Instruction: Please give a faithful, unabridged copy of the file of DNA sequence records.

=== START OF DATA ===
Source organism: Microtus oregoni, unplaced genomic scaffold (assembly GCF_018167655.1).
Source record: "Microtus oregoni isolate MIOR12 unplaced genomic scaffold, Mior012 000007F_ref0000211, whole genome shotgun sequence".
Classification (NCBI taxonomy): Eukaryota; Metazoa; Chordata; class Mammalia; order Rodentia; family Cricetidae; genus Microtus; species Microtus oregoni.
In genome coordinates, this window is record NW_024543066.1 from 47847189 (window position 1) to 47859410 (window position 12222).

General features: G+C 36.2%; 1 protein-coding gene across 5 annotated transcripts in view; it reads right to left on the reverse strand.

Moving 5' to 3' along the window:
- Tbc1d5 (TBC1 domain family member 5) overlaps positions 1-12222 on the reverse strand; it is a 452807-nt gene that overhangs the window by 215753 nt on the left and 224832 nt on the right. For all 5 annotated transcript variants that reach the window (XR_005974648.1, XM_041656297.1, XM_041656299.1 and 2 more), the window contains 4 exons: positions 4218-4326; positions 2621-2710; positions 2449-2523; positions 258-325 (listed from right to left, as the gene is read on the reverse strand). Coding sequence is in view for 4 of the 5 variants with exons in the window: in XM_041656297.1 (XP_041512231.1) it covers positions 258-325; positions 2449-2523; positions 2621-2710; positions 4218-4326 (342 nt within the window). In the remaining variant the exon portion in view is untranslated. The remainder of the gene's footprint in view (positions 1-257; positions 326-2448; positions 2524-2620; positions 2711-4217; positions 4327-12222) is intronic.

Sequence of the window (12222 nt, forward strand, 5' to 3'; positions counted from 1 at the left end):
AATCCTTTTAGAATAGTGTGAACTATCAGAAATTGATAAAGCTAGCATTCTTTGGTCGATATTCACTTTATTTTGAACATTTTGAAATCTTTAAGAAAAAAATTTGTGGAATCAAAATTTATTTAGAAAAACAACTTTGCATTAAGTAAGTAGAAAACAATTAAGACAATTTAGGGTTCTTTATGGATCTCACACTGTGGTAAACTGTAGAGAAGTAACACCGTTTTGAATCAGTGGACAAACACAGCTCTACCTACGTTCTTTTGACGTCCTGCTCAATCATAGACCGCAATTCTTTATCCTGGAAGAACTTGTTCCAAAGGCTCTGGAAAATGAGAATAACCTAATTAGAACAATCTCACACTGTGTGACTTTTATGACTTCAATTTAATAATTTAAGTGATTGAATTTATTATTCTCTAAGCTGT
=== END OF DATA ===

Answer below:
Source organism: Microtus oregoni, unplaced genomic scaffold (assembly GCF_018167655.1).
Source record: "Microtus oregoni isolate MIOR12 unplaced genomic scaffold, Mior012 000007F_ref0000211, whole genome shotgun sequence".
Classification (NCBI taxonomy): Eukaryota; Metazoa; Chordata; class Mammalia; order Rodentia; family Cricetidae; genus Microtus; species Microtus oregoni.
In genome coordinates, this window is record NW_024543066.1 from 47847189 (window position 1) to 47859410 (window position 12222).

General features: G+C 36.2%; 1 protein-coding gene across 5 annotated transcripts in view; it reads right to left on the reverse strand.

Moving 5' to 3' along the window:
- Tbc1d5 (TBC1 domain family member 5) overlaps positions 1-12222 on the reverse strand; it is a 452807-nt gene that overhangs the window by 215753 nt on the left and 224832 nt on the right. For all 5 annotated transcript variants that reach the window (XR_005974648.1, XM_041656297.1, XM_041656299.1 and 2 more), the window contains 4 exons: positions 4218-4326; positions 2621-2710; positions 2449-2523; positions 258-325 (listed from right to left, as the gene is read on the reverse strand). Coding sequence is in view for 4 of the 5 variants with exons in the window: in XM_041656297.1 (XP_041512231.1) it covers positions 258-325; positions 2449-2523; positions 2621-2710; positions 4218-4326 (342 nt within the window). In the remaining variant the exon portion in view is untranslated. The remainder of the gene's footprint in view (positions 1-257; positions 326-2448; positions 2524-2620; positions 2711-4217; positions 4327-12222) is intronic.

Sequence of the window (12222 nt, forward strand, 5' to 3'; positions counted from 1 at the left end):
AATCCTTTTAGAATAGTGTGAACTATCAGAAATTGATAAAGCTAGCATTCTTTGGTCGATATTCACTTTATTTTGAACATTTTGAAATCTTTAAGAAAAAAATTTGTGGAATCAAAATTTATTTAGAAAAACAACTTTGCATTAAGTAAGTAGAAAACAATTAAGACAATTTAGGGTTCTTTATGGATCTCACACTGTGGTAAACTGTAGAGAAGTAACACCGTTTTGAATCAGTGGACAAACACAGCTCTACCTACGTTCTTTTGACGTCCTGCTCAATCATAGACCGCAATTCTTTATCCTGGAAGAACTTGTTCCAAAGGCTCTGGAAAATGAGAATAACCTAATTAGAACAATCTCACACTGTGTGACTTTTATGACTTCAATTTAATAATTTAAGTGATTGAATTTATTATTCTCTAAGCTGT